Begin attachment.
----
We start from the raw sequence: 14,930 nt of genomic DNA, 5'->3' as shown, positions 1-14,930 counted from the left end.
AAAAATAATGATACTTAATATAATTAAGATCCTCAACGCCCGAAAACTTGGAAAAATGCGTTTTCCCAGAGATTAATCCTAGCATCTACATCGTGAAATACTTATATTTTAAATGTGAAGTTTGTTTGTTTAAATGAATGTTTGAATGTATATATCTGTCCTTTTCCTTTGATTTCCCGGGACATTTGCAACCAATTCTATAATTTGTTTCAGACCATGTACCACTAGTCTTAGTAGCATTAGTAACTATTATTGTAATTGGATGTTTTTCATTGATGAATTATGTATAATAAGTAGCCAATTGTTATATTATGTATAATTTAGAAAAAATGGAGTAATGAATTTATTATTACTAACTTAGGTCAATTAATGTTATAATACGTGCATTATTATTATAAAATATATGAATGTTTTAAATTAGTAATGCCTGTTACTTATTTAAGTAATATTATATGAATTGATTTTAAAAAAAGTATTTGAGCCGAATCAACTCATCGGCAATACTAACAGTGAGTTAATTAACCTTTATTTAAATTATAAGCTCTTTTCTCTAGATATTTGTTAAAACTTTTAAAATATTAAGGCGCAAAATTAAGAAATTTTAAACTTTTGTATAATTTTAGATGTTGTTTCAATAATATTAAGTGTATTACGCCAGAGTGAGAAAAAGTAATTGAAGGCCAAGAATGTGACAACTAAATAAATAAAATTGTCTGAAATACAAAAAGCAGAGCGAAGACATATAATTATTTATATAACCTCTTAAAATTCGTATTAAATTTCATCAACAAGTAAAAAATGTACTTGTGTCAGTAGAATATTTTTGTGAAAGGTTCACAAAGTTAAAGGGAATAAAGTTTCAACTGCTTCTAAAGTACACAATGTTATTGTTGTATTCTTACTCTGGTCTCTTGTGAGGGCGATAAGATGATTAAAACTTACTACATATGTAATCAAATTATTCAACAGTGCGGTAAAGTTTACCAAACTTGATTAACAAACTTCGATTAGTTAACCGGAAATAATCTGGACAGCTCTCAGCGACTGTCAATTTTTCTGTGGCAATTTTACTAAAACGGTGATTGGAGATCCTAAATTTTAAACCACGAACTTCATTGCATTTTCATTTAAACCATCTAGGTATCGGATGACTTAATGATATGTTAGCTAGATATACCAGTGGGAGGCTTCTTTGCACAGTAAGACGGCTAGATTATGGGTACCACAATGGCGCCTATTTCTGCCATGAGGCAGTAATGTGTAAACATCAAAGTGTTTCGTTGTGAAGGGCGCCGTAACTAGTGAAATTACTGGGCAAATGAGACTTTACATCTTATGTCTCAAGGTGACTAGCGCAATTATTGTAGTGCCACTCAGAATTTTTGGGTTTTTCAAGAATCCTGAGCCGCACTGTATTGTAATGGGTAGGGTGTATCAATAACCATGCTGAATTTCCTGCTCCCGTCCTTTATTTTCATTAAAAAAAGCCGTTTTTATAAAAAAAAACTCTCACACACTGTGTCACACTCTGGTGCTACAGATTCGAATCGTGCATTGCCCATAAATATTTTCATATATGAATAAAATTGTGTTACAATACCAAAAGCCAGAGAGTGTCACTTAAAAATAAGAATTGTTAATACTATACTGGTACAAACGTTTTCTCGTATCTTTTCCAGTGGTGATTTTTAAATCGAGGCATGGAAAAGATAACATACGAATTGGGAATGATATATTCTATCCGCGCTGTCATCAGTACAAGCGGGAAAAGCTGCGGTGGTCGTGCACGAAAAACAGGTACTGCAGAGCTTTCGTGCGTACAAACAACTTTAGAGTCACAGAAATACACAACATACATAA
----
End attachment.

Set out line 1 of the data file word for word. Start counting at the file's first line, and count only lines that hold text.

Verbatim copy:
We start from the raw sequence: 14,930 nt of genomic DNA, 5'->3' as shown, positions 1-14,930 counted from the left end.